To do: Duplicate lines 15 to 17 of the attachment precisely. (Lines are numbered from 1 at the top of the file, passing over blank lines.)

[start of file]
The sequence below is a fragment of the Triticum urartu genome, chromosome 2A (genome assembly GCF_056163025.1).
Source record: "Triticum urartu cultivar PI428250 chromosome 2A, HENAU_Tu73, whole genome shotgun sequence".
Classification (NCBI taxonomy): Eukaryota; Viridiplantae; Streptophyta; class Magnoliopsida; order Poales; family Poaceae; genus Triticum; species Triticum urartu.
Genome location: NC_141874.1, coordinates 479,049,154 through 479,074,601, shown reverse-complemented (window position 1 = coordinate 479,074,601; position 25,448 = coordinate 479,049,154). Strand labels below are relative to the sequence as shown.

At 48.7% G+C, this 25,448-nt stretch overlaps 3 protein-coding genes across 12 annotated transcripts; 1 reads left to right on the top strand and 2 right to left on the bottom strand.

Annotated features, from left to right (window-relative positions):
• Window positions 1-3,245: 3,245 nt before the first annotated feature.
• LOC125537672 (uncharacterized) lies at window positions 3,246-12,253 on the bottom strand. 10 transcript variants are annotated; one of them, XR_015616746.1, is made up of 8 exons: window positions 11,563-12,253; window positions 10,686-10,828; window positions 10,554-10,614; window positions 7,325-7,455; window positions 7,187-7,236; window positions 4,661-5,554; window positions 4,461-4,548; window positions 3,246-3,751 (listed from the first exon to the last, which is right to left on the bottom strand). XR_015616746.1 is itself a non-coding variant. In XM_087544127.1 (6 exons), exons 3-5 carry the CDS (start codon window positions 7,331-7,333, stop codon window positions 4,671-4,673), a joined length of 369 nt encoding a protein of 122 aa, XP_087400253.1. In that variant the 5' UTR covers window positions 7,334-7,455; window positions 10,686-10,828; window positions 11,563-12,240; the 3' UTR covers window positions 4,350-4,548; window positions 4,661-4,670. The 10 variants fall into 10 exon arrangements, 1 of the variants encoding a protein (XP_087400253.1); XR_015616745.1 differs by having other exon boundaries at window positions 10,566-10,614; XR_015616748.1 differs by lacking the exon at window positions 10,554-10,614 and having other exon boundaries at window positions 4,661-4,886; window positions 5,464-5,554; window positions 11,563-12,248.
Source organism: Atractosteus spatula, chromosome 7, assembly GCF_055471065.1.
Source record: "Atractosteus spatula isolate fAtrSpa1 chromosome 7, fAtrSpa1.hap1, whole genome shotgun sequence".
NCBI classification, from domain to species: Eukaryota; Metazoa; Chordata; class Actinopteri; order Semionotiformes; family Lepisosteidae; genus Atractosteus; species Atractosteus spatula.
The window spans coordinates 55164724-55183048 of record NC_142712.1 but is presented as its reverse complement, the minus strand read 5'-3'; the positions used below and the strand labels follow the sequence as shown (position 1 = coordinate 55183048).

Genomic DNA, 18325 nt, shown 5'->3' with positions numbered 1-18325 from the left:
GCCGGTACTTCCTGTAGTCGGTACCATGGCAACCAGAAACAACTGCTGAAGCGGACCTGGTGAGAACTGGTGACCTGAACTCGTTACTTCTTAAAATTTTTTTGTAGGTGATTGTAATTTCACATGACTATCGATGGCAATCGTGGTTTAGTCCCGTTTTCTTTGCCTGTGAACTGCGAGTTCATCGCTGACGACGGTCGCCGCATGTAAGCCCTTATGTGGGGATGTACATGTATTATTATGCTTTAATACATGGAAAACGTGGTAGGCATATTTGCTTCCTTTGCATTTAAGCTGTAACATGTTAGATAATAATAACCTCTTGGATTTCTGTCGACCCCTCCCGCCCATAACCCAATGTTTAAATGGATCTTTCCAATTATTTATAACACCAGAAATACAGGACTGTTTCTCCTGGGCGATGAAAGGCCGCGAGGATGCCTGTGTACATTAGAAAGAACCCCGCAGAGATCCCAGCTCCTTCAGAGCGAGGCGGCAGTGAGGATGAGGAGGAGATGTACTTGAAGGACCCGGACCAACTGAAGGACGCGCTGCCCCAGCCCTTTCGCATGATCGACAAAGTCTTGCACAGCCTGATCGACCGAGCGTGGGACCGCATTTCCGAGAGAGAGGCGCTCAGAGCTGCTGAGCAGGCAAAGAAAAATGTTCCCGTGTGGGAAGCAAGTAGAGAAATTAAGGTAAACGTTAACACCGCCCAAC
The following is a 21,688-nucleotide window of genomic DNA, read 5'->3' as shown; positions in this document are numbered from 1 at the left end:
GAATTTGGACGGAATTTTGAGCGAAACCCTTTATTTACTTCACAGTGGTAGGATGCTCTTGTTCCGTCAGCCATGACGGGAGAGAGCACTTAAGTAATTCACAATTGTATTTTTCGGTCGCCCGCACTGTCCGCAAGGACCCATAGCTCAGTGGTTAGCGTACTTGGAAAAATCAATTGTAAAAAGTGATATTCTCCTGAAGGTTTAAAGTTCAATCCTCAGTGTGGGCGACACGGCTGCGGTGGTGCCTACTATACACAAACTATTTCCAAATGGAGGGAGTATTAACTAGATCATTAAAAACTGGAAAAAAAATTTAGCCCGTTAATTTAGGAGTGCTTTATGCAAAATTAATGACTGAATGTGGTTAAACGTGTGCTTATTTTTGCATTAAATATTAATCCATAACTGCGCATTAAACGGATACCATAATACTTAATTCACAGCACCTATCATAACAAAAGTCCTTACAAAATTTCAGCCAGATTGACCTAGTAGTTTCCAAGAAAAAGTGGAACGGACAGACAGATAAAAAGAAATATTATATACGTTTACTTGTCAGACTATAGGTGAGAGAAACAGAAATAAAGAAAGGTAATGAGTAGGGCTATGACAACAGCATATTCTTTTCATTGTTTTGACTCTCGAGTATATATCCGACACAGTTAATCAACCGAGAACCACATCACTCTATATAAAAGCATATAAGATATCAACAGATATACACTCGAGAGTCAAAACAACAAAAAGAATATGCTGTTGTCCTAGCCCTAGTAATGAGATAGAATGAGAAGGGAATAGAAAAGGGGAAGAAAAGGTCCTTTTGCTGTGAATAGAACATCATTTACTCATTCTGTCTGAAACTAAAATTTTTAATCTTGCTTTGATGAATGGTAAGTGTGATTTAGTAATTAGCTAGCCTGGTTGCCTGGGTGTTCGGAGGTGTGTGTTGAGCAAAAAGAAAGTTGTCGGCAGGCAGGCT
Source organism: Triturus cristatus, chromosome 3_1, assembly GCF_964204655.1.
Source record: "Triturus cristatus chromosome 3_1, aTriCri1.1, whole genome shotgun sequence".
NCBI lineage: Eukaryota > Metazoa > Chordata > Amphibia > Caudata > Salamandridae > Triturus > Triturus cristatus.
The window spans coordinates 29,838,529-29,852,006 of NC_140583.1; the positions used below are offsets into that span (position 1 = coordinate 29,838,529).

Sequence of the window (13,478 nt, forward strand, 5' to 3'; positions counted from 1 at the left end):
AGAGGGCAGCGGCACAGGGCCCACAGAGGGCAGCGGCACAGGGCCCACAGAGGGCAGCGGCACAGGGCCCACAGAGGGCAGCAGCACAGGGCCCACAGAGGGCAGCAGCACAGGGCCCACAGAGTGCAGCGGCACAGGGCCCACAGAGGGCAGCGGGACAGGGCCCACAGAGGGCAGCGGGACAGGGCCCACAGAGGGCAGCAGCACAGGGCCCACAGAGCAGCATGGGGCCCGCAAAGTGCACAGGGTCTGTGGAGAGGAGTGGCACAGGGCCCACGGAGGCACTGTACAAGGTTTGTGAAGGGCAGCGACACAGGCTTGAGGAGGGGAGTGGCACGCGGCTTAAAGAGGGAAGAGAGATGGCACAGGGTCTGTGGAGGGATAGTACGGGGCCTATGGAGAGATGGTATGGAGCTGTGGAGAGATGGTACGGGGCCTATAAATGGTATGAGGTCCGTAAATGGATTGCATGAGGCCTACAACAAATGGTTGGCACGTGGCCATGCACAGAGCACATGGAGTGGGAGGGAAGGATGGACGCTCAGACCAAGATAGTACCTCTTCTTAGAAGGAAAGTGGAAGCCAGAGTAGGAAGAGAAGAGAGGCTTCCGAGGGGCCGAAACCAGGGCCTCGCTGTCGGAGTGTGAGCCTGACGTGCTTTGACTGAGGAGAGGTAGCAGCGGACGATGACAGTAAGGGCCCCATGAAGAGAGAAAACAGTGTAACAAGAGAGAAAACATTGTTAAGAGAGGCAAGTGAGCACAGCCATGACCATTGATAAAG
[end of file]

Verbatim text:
The following is a 21,688-nucleotide window of genomic DNA, read 5'->3' as shown; positions in this document are numbered from 1 at the left end:
GAATTTGGACGGAATTTTGAGCGAAACCCTTTATTTACTTCACAGTGGTAGGATGCTCTTGTTCCGTCAGCCATGACGGGAGAGAGCACTTAAGTAATTCACAATTGTATTTTTCGGTCGCCCGCACTGTCCGCAAGGACCCATAGCTCAGTGGTTAGCGTACTTGGAAAAATCAATTGTAAAAAGTGATATTCTCCTGAAGGTTTAAAGTTCAATCCTCAGTGTGGGCGACACGGCTGCGGTGGTGCCTACTATACACAAACTATTTCCAAATGGAGGGAGTATTAACTAGATCATTAAAAACTGGAAAAAAAATTTAGCCCGTTAATTTAGGAGTGCTTTATGCAAAATTAATGACTGAATGTGGTTAAACGTGTGCTTATTTTTGCATTAAATATTAATCCATAACTGCGCATTAAACGGATACCATAATACTTAATTCACAGCACCTATCATAACAAAAGTCCTTACAAAATTTCAGCCAGATTGACCTAGTAGTTTCCAAGAAAAAGTGGAACGGACAGACAGATAAAAAGAAATATTATATACGTTTACTTGTCAGACTATAGGTGAGAGAAACAGAAATAAAGAAAGGTAATGAGTAGGGCTATGACAACAGCATATTCTTTTCATTGTTTTGACTCTCGAGTATATATCCGACACAGTTAATCAACCGAGAACCACATCACTCTATATAAAAGCATATAAGATATCAACAGATATACACTCGAGAGTCAAAACAACAAAAAGAATATGCTGTTGTCCTAGCCCTAGTAATGAGATAGAATGAGAAGGGAATAGAAAAGGGGAAGAAAAGGTCCTTTTGCTGTGAATAGAACATCATTTACTCATTCTGTCTGAAACTAAAATTTTTAATCTTGCTTTGATGAATGGTAAGTGTGATTTAGTAATTAGCTAGCCTGGTTGCCTGGGTGTTCGGAGGTGTGTGTTGAGCAAAAAGAAAGTTGTCGGCAGGCAGGCT
Source organism: Triturus cristatus, chromosome 3_1, assembly GCF_964204655.1.